We’re super glad to welcome to “7 Questions” … Aaron Knight, the Development Director at Legal Counsel for the Elderly (LCE). LCE champions the dignity and rights of DC’s vulnerable seniors by providing free legal and social work services to those most at-risk — empowering, defending and protecting our older neighbors in need.
1. What was your most interesting recent project, initiative, partnership, or event?
Legal Counsel for the Elderly recently partnered with the Washington Area Women’s Foundation to co-host a groundbreaking community “listening session” on the obstacles to economic security faced by older women here in the Washington region. The demographic trends are truly startling: during the past decade, the population of women over 65 living in the metro area grew by 18%, compared to just a 5% increase in the overall population. This has huge implications for our community, and it is heartening that several local funders are collaborating with service providers like LCE to deal with this new reality.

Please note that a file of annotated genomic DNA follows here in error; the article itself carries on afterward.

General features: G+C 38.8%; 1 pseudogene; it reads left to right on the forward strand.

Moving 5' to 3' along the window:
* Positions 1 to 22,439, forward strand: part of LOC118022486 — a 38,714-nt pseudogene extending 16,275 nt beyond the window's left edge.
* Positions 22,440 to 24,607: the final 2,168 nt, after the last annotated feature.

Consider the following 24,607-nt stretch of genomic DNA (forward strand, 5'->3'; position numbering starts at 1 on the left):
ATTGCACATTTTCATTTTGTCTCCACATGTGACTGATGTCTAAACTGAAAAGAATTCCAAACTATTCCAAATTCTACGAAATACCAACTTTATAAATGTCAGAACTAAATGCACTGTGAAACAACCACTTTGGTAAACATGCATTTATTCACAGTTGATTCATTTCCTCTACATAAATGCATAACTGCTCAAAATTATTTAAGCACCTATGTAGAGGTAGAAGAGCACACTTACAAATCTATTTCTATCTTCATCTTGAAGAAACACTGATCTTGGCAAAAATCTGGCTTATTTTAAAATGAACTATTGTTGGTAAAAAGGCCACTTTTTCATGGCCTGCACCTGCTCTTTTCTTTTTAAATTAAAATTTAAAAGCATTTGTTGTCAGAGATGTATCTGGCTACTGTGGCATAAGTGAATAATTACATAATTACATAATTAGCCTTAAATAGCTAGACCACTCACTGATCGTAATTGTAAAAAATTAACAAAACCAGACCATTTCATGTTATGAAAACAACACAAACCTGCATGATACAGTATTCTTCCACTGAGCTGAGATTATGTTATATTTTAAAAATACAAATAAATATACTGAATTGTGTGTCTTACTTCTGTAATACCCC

2. What else are you up to?
For 72 hours this week (until midnight today!) one of our most innovative volunteer programs, “Elder Buddies,” is being featured by Groupon. That has made this week rather exciting! Information about our work and a heart-tugging photo of one of the seniors was recently helped was sent out to more than 870,000 DC area Groupon subscribers.